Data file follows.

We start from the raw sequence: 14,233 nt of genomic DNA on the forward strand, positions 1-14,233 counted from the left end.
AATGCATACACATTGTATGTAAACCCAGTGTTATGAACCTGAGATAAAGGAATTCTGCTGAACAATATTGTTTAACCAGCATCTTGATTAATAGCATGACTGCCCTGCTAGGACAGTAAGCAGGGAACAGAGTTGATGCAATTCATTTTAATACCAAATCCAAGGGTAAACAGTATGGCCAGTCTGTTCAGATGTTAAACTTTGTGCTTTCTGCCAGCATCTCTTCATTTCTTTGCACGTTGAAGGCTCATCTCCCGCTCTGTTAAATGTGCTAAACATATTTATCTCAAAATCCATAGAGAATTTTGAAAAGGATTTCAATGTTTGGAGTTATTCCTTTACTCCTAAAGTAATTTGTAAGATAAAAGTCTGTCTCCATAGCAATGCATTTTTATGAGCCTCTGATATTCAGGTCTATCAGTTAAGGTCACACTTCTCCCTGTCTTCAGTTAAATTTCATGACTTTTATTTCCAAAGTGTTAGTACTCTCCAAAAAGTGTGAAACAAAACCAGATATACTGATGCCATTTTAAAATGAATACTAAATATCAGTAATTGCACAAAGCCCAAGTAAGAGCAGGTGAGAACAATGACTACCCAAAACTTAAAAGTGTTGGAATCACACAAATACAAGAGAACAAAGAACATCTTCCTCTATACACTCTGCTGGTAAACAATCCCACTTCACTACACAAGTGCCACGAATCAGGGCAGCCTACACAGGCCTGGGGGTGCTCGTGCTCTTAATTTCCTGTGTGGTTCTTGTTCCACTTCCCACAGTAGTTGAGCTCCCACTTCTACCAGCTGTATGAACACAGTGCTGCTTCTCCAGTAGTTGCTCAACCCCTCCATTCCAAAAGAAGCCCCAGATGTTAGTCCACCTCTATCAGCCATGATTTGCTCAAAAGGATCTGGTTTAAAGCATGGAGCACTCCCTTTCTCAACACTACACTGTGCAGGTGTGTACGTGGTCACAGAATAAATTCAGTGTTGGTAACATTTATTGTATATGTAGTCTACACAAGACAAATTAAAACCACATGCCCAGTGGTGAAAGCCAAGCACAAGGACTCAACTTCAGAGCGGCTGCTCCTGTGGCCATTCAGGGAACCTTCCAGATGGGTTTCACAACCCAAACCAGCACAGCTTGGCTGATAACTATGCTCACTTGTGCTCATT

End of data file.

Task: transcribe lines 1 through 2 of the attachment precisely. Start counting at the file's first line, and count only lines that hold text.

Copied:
We start from the raw sequence: 14,233 nt of genomic DNA on the forward strand, positions 1-14,233 counted from the left end.
AATGCATACACATTGTATGTAAACCCAGTGTTATGAACCTGAGATAAAGGAATTCTGCTGAACAATATTGTTTAACCAGCATCTTGATTAATAGCATGACTGCCCTGCTAGGACAGTAAGCAGGGAACAGAGTTGATGCAATTCATTTTAATACCAAATCCAAGGGTAAACAGTATGGCCAGTCTGTTCAGATGTTAAACTTTGTGCTTTCTGCCAGCATCTCTTCATTTCTTTGCACGTTGAAGGCTCATCTCCCGCTCTGTTAAATGTGCTAAACATATTTATCTCAAAATCCATAGAGAATTTTGAAAAGGATTTCAATGTTTGGAGTTATTCCTTTACTCCTAAAGTAATTTGTAAGATAAAAGTCTGTCTCCATAGCAATGCATTTTTATGAGCCTCTGATATTCAGGTCTATCAGTTAAGGTCACACTTCTCCCTGTCTTCAGTTAAATTTCATGACTTTTATTTCCAAAGTGTTAGTACTCTCCAAAAAGTGTGAAACAAAACCAGATATACTGATGCCATTTTAAAATGAATACTAAATATCAGTAATTGCACAAAGCCCAAGTAAGAGCAGGTGAGAACAATGACTACCCAAAACTTAAAAGTGTTGGAATCACACAAATACAAGAGAACAAAGAACATCTTCCTCTATACACTCTGCTGGTAAACAATCCCACTTCACTACACAAGTGCCACGAATCAGGGCAGCCTACACAGGCCTGGGGGTGCTCGTGCTCTTAATTTCCTGTGTGGTTCTTGTTCCACTTCCCACAGTAGTTGAGCTCCCACTTCTACCAGCTGTATGAACACAGTGCTGCTTCTCCAGTAGTTGCTCAACCCCTCCATTCCAAAAGAAGCCCCAGATGTTAGTCCACCTCTATCAGCCATGATTTGCTCAAAAGGATCTGGTTTAAAGCATGGAGCACTCCCTTTCTCAACACTACACTGTGCAGGTGTGTACGTGGTCACAGAATAAATTCAGTGTTGGTAACATTTATTGTATATGTAGTCTACACAAGACAAATTAAAACCACATGCCCAGTGGTGAAAGCCAAGCACAAGGACTCAACTTCAGAGCGGCTGCTCCTGTGGCCATTCAGGGAACCTTCCAGATGGGTTTCACAACCCAAACCAGCACAGCTTGGCTGATAACTATGCTCACTTGTGCTCATT